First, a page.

- 2017: the Cowboys infamously bypassed T.J. Watt for Taco Charlton. Had they made the choice that most fans and analysts wanted they would have enjoyed another homerun draft. Instead of adding an All Pro defensive end they added another defensive lineman bust. There are, however, four players from that draft still with the team: Chidobe Awuzie, Jourdan Lewis, Xavier Woods and Noah Brown. The ability to derive significant value from the third through sixth rounds prevented this from being a truly disastrous draft, but one change would have made this another outstanding draft. Being fair, the Cowboys replaced three starters in the secondary in a single draft and that’s quite an accomplishment.
- 2019: only one year has passed so this is a preliminary grade but it’s a poor grade. The absence of a first-round pick diminished the team’s draft capital. But first year returns from the remaining picks are disappointingly low outside of running back Tony Pollard. A surprise comeback year from Trysten Hill would help as would a return to health for third-round pick Connor McGovern.
This is our real purpose today so let’s go straight to the 10-year results:
Dallas had the fourth least draft capital and the eighth most draft value over the last ten years, so we should expect to see them near the top of the draft efficiency rankings. Again, the frustrating reality here is the correlation between efficient drafting and success: the top eight teams are probably the most successful franchises over the last ten years - except for the Cowboys. Very surprised to see the Redskins - one of the worst teams in the league for the last ten (or 15, or 20 or 25 years, take your pick) among the top teams in this metric.
Adding to the frustration is the Eagles have only been mediocre at utilizing their draft capital but have been more successful on the field than the Cowboys. This indicates that while the Cowboys have a strong draft pedigree they must be lacking in other areas, specifically:
- Filling out the team’s roster through non-draft resources
- Deriving wins from the team’s talent (also known as coaching)
In many ways, this entire exercise is an indictment on Jason Garrett’s coaching regime. Despite being handed top-of-the-league draft talent Garrett and his staff failed to turn it into the same kind of success that other quality drafting teams enjoyed.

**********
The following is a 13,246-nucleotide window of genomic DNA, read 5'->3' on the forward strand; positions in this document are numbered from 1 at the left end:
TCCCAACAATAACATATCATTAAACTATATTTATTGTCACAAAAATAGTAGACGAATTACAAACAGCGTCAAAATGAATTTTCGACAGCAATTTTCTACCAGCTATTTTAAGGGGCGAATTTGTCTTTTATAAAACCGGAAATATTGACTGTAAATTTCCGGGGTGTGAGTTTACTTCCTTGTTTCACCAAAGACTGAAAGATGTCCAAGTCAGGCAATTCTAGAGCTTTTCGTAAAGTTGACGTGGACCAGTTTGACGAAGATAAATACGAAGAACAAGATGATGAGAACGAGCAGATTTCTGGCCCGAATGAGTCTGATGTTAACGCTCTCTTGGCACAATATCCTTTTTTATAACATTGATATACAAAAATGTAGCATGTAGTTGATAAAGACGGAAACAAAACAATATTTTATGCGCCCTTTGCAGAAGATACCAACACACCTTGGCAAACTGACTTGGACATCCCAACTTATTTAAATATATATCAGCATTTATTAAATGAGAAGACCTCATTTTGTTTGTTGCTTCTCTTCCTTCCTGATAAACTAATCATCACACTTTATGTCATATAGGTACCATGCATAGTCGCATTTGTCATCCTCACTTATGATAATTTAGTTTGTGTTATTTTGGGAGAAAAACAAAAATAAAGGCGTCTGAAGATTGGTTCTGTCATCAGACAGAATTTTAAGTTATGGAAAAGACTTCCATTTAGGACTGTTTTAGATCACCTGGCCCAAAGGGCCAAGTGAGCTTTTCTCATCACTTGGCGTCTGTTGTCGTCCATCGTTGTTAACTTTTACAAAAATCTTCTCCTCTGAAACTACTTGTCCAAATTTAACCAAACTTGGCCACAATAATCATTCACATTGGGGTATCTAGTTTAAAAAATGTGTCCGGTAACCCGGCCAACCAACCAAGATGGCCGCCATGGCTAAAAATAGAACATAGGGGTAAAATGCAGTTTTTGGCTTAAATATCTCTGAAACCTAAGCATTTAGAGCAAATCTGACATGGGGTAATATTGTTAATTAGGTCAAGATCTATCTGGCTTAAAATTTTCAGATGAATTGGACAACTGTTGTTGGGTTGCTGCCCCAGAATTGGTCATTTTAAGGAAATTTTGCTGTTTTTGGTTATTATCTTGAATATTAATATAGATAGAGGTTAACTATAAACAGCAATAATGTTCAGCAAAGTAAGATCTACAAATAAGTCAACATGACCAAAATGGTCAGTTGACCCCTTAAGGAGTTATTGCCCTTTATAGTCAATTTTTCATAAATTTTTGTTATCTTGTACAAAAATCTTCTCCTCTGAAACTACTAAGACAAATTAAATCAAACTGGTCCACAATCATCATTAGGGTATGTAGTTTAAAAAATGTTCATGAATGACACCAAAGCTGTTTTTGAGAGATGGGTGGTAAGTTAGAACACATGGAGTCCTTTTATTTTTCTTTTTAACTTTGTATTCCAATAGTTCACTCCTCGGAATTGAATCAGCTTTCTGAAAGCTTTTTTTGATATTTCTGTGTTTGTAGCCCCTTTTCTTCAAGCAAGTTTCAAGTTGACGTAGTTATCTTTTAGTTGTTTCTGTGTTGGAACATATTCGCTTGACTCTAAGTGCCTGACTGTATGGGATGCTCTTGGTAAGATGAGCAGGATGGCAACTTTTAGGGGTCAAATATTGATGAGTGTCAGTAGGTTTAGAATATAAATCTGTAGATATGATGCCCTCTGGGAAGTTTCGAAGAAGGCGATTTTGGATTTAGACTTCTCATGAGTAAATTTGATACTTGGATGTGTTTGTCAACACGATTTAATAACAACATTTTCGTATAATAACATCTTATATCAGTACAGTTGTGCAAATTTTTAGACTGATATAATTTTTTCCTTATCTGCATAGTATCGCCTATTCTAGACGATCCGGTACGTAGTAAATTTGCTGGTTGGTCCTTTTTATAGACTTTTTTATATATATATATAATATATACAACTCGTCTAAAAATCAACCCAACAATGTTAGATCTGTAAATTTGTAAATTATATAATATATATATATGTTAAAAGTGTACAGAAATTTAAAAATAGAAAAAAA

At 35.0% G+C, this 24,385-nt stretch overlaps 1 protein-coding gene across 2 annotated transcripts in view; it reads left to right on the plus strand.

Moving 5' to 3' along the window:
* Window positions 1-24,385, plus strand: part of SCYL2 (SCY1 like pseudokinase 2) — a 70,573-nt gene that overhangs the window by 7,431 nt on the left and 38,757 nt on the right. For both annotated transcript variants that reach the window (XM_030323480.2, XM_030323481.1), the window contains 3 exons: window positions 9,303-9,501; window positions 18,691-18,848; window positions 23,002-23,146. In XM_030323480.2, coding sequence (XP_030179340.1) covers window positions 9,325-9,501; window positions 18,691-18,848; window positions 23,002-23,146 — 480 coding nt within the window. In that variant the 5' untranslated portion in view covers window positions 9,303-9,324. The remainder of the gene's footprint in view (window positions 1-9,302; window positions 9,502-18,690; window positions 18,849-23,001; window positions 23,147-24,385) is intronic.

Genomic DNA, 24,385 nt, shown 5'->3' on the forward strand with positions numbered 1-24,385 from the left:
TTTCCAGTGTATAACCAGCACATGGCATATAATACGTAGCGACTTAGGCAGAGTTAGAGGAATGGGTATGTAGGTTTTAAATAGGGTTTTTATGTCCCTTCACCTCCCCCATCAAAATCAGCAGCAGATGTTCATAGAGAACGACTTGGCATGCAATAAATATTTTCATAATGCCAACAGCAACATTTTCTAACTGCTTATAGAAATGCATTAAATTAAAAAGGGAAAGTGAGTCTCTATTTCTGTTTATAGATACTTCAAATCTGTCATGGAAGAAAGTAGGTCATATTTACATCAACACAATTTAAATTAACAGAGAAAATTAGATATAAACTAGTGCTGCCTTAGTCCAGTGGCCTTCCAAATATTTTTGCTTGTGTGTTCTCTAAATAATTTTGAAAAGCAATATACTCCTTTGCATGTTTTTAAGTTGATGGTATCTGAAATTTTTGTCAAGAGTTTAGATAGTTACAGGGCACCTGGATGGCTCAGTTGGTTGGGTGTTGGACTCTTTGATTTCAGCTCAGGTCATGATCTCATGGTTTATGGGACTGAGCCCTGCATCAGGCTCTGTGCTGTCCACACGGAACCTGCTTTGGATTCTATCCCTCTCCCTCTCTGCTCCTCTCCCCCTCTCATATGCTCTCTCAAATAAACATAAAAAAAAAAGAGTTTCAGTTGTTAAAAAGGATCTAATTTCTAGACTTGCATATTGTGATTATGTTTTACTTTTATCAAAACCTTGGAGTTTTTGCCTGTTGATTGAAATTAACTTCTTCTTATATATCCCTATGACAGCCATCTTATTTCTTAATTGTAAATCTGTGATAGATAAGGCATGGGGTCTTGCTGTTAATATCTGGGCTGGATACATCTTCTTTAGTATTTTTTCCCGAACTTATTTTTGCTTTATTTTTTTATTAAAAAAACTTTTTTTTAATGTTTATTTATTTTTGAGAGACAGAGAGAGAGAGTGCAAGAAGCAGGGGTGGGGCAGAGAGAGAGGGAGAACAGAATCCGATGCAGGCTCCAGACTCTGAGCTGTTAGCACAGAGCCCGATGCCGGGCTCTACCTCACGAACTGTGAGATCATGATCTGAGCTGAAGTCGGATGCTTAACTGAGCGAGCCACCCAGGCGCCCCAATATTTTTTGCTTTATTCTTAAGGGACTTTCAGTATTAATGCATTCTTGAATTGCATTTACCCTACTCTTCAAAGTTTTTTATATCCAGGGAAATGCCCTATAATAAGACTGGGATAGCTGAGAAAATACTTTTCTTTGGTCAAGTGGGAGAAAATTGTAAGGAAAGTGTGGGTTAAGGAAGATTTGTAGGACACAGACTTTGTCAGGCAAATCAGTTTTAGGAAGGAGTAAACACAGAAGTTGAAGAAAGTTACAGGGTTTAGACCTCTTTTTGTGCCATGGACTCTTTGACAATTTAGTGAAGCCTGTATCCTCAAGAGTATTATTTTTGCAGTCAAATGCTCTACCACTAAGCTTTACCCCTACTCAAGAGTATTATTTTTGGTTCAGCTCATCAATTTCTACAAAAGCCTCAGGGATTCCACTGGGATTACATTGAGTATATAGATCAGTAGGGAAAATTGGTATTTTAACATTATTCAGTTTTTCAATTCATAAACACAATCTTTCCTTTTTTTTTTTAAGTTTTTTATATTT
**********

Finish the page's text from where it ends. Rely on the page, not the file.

The last five years also show the Cowboys ranked third in draft efficiency. This, however, is largely influenced by the team’s outstanding 2016 draft. Remove that year and the Cowboys are below average in draft efficiency for the remaining four years. Which means for the team to maintain their high ranking they’re going to need the 2020 class to stand out. Many believe the Cowboys had one of the best drafts in the league, but many drafts rated high in April turn out to be meh three years later.
Here’s the team-by-team details:
The good news for fans is the Cowboys have an established track record of utilizing their draft capital efficiently. The team’s reputation for drafting well has been earned; it’s no fluke. The key decision-makers are still here: Jerry Jones, Stephen Jones and Will McClay. Based upon the 2020 draft there’s no reason (right now) to think the absence of Jason Garrett has negatively affected the group’s ability to continue drafting well. In fact, it’s possible McCarthy replacing Garrett will lead to even better decision-making.
The bottom line is this: drafting is still the single most important component to building an NFL roster. Drafts provide cost-controlled players for years into the future and when they contribute during their rookie contracts they provide overall salary cap flexibility, which allows for better roster building.
If the team can simply improve in filling out the roster through free agency and trades and then maximize results from the talent, the future should be bright.